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Elephant in the room: how much pain is ok? If physiotherapy exercise RCTs do not report it, we will never answer the question
  1. Benjamin E Smith1,2,
  2. Henrik Riel3,
  3. Bill Vicenzino4,
  4. Chris Littlewood5
  1. 1 Physiotherapy Outpatients, University Hospitals of Derby and Burton NHS Foundation Trust, Derby, UK
  2. 2 Division of Rehabilitation, Ageing and Well-being, School of Medicine, University of Nottingham, Nottingham, UK
  3. 3 Center for General Practice at Aalborg University, Aalborg Universitet, Aalborg, Denmark
  4. 4 School of Health and Rehabilitation Sciences: Physiotherapy: Sports Injury Rehabilitation and Prevention for Health, University of Queensland, Brisbane, Queensland, Australia
  5. 5 Department of Health Professions, Faculty of Health, Psychology and Social Care, Manchester Metropolitan University, Manchester, UK
  1. Correspondence to Dr Benjamin E Smith, University Hospitals of Derby and Burton NHS Foundation Trust, Derby DE1 2QY, UK; benjamin.smith3{at}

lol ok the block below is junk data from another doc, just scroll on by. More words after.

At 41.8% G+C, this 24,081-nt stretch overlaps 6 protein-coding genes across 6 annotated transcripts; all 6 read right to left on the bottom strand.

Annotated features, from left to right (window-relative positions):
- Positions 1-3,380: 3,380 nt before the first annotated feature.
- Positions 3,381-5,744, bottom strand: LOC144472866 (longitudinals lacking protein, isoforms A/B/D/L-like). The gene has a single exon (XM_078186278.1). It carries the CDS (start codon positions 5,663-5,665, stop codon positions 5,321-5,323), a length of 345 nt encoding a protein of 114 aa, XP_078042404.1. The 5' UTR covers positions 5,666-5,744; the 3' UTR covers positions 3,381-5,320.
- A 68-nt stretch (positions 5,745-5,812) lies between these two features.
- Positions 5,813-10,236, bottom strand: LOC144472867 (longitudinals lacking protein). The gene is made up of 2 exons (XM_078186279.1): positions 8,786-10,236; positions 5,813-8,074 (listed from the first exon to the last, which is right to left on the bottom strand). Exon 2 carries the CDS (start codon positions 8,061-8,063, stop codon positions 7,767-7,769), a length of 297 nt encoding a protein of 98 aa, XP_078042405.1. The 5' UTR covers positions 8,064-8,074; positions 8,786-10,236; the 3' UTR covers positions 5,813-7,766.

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Exercise-related pain: why is it important?

Different therapists have said different things [contradictory advice on pain with exercise]…and it makes you wonder which therapist to believe.

Exercise is a proven treatment for managing at least some persistent pain, including musculoskeletal-related pain.1 2 But an area often overlooked is what type of pain and what intensity of pain should be associated with exercise. What would achieve the best results? No pain? A little pain? A moderate amount of pain? How does the patient judge what is ‘a little’ or ‘moderate’? How much pain is too much? Is there ‘good pain’ as patients often tell us when stretching or massaging a muscle, as well as ‘bad pain’ (presumably thought to be harmful)?

Qualitative research tells us that many individuals with persistent pain are uncertain when it comes to pain and exercise.3 4 This is closely linked to pain-related fear and questions as to whether exercise is helpful or harmful. As one patient framed it, ‘Are you making it worse? And that’s the crux of it really…if this is hurting should I really be doing this?’.3

How should clinicians address patients’ questions about whether to heed pain or not?

There are few …

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  • Twitter @benedsmith, @Henrik_Riel, @Bill_Vicenzino, @ChrisLittlew00d

  • Contributors BES and HR discussed the idea. BES drafted the editorial. HR, BV and CL provided feedback. All authors approved the final version of the manuscript.

  • Funding The authors have not declared a specific grant for this research from any funding agency in the public, commercial or not-for-profit sectors.

  • Competing interests None declared.

  • Patient consent for publication Not required.

  • Provenance and peer review Not commissioned; externally peer reviewed.